Wilson Shoals WMA: If cost and access were the only criteria forjudging Preservation 2000 hunting-land acquisitions, this property would rank near the top. The state bought all 2,727 acres of this Banks County property for around $675 an acre. As for access, the property is open during both archery season and firearms season in the Northern Zone without a quota and without a check-in as well. The property is close to Gainesville, and it is probably a good example of why too much access can be as bad as too little access. The area sees heavy use due to Its proximity to Gainesville, and since deer populations on the property are moderate, hunter success is average.

Di-Lane WMA: This 8,000-acre Burke County property is also one of the showpieces of the Preservation 2000 program, even though we probably would have gotten it anyway. Again, this property did not cost the state one dime since the corps owed us the acres as mitigation land. Di-Lane is an excellent piece of land for quail hunters—the quail population is decent and there are quota quail hunts held throughout the season. It is also good deer-hunting land, and the access is just about right: not too little but not too much. The property is open to bowhunters without a quota for most of archery season. During firearms season, there will be one quality buck-only hunt in late November without a quota. Otherwise there are two four-day hunts for quality bucks or does, and each is open to 400 hunters.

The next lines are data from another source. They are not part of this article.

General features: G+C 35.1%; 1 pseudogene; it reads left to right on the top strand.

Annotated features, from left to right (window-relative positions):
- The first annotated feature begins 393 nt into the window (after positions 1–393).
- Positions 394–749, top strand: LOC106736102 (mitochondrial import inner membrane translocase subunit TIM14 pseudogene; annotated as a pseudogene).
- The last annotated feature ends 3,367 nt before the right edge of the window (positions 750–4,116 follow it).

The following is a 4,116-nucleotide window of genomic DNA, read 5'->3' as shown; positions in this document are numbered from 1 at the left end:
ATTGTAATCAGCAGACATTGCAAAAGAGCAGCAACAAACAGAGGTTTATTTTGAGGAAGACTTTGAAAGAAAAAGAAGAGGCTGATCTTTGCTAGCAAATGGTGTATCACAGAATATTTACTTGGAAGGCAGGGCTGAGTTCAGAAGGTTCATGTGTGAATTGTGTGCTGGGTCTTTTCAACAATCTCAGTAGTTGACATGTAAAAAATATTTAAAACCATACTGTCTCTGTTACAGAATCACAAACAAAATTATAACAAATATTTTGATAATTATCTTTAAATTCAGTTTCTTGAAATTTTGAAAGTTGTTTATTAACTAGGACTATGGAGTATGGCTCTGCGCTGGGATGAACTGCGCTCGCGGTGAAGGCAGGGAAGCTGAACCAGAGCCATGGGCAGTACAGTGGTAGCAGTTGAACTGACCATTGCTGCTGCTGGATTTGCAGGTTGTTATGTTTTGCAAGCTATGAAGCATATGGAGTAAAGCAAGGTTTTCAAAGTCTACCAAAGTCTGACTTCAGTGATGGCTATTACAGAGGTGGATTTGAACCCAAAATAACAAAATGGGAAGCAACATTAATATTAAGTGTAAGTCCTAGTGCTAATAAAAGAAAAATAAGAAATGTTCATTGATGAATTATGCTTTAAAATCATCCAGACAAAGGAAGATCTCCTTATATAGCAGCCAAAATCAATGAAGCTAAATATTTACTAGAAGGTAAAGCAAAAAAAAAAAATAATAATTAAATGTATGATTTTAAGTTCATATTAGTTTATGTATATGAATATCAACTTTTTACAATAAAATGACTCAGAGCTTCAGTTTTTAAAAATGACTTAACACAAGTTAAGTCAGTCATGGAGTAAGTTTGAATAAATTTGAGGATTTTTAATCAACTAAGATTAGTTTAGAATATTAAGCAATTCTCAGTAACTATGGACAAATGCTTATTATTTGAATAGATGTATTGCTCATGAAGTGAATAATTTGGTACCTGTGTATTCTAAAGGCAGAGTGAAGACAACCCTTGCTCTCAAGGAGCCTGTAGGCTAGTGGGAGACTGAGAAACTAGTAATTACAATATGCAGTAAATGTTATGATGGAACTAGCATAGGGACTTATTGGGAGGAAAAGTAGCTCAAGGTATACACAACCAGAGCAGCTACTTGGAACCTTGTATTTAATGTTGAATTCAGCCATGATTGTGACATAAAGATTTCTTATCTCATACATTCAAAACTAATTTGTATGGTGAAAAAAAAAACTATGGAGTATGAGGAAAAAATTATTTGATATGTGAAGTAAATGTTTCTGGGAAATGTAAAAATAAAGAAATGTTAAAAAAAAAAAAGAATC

So far, Zell has followed through with his plan to give us 80 to 90 percent of the land for hunting, even though we wound up paying a lot more than we expected to pay for it. But that may give us a greater voice in deciding how these lands are managed. Overall, access to the 72,000 acres of new hunting land is average; it would be hard to ask for more, but we better not get any less. You can expect GON to keep you informed on the status of these lands, as well as bring you up to date on the last few acquisitions.